Good or bad? Naughty or nice? For years we’ve been told that chocolate should be placed in the same category as cakes, biscuits and sweets – not to be eaten and certainly not included as part of a healthy eating regime. But the tide seems to be turning…
Experts now tell us that small amounts of dark chocolate (a few squares or a small bar) if consumed alongside a healthy well-balanced diet can actually boost our health. Ceitanna Cooper, Associate Nutritionist at AXA PPP healthcare puts us in the picture.
Chocolate makes us feel good
There’s a reason why we give chocolates to the ones we love – its taste, texture and even its smell rouses the feel-good areas of our brains.
Chocolate contains an essential amino acid called tryptophan which stimulates the production of the brain’s natural anti-depressant, serotonin. Falling in love arouses feelings that are very similar.
Chocolate can help our hearts
Dark chocolate contains chemicals called flavonoids. “These flavonoids stimulate our bodies to make more nitric oxide which helps to relax and widen blood vessels which in turn may help to lower blood pressure,” says Ceitanna Cooper.
Eating dark chocolate can also thin the blood which reduces the risk of strokes and can also have an anti-inflammatory effect.
Chocolate helps to protect our arteries
Cocoa butter which is present in chocolate contains a type of saturated fat called stearic acid. This fat doesn’t raise cholesterol and may even increase levels of the protective (good) cholesterol. More than half of this fat is found in flavonoids.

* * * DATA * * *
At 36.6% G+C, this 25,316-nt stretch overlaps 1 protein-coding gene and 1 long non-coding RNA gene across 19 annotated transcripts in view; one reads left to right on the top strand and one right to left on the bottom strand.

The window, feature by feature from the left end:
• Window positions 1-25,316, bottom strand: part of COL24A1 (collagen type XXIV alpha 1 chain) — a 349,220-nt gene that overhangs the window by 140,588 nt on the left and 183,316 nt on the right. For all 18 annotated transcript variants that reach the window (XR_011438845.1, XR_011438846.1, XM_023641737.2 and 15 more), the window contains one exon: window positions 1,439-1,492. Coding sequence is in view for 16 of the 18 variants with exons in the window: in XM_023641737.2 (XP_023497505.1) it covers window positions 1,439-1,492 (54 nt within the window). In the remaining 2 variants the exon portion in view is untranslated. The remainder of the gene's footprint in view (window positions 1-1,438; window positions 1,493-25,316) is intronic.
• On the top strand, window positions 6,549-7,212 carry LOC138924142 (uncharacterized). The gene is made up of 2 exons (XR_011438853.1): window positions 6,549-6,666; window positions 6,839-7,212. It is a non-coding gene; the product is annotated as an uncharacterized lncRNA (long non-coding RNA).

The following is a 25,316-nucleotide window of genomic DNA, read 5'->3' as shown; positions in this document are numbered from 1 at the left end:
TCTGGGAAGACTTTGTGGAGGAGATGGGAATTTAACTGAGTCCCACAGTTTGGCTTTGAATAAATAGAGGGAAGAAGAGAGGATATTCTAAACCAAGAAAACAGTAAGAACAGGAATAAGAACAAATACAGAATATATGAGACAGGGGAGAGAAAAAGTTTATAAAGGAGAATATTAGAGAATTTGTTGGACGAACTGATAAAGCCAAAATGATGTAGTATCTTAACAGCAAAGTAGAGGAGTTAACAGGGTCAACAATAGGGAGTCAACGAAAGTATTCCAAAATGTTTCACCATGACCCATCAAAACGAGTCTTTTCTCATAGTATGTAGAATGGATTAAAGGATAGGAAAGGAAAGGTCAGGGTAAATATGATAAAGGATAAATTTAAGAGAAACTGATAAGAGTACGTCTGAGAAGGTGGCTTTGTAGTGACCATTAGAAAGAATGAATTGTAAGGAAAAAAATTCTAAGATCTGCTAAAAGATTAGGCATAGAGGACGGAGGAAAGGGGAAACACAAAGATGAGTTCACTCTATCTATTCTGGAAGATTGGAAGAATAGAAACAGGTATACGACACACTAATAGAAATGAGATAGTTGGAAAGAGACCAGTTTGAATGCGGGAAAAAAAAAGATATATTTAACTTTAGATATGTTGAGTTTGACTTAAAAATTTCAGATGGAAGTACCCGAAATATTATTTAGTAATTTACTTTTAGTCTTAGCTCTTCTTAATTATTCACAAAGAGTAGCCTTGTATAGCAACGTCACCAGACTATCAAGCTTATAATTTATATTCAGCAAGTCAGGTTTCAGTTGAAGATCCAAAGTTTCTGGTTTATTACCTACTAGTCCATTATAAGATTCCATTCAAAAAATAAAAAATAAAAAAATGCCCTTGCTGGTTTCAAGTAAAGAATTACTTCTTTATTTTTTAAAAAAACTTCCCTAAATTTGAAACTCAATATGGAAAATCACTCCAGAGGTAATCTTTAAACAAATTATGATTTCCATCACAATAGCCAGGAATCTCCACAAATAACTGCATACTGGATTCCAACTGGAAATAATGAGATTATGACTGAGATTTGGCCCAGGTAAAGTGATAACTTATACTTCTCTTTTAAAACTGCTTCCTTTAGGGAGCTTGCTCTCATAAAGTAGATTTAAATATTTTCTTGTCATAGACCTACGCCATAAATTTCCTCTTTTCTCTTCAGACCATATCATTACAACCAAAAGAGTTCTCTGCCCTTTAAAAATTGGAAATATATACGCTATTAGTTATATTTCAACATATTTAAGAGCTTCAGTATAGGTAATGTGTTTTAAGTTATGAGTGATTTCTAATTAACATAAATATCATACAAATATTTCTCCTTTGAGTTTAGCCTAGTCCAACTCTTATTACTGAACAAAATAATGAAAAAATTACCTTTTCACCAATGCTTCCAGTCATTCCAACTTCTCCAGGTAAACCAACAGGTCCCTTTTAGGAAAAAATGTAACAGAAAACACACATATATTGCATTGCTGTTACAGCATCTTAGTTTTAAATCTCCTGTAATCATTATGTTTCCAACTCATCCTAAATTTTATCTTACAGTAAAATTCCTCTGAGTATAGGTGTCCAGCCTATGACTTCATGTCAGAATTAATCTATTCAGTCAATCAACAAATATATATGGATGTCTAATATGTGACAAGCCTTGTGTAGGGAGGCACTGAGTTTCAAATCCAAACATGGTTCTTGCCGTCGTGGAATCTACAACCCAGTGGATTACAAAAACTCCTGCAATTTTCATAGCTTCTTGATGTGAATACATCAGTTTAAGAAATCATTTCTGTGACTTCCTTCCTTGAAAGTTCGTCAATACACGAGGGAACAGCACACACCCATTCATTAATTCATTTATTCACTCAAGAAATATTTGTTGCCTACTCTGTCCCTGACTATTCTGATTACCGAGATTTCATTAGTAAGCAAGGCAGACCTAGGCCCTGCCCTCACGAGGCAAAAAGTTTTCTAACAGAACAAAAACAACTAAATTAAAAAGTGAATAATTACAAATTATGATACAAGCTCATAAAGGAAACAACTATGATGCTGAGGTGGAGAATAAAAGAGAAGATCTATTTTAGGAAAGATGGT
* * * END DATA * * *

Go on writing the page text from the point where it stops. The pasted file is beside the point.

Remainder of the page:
So flavonoids found in dark chocolate also help to stop LDL (bad) cholesterol from oxidising which can help to prevent the furring up of arteries.
Chocolate can help with coughs
A chemical called theobromine, present in chocolate, has been shown to help with coughs. Theobromine is found to act on the vagus nerve which carries messages from the central nervous system to the brain and so suppresses the feeling of wanting to cough.
Chocolate and our brains
Epicatechin, which is a chemical found in cocoa and green tea may also be good for our brains. Epicatechin may help to protect the brain against sticky proteins or amyloid plaques which have been found to develop in people with Alzheimer’s disease.
Ceitanne tells us “eating too much sugar or fatty foods can lead to health problems but as we’ve seen, small amounts of chocolate can have some health benefits. So as long as chocolate is consumed as part of a well-balanced diet then we shouldn’t feel guilty about indulging every now and then.”
So what type of chocolate should we choose?
The rule of thumb is the darker the chocolate the better. A chocolate with a cocoa content of 70% and higher will contain more flavonoids.
Flavonoids can also be found in foods such as fruit, broccoli, onions and tea. They are also thought to protect against certain cancers as well as heart disease.
Ceitanna Cooper advises to always check the label: “there will be more flavonoids in a dark chocolate that lists cocoa beans, cacao, chocolate liquor or cocoa mass on its list of ingredients. However, be aware that milk chocolate tends to have very few flavonoids and white chocolate has none.”
Should we snack on dark chocolate?
A small bar of dark chocolate between meals will not cause a rapid rise in blood sugar levels as the fat contained within it slows down the absorption of sugar. It is classed as a ‘low GI’ food.
Be aware that if you are trying to reduce your caffeine intake then chocolate does contain caffeine and will therefore give a temporary boost to energy and concentration.
Read more for tips on how to go caffeine free.
So although chocolate is by no means a health food and shouldn’t be regarded as such, if eaten in small amounts, as part of a healthy balanced diet then it should not do you any harm.
Read more articles on how to eat a healthy balanced diet in our Silversurfers diet and exercise section.
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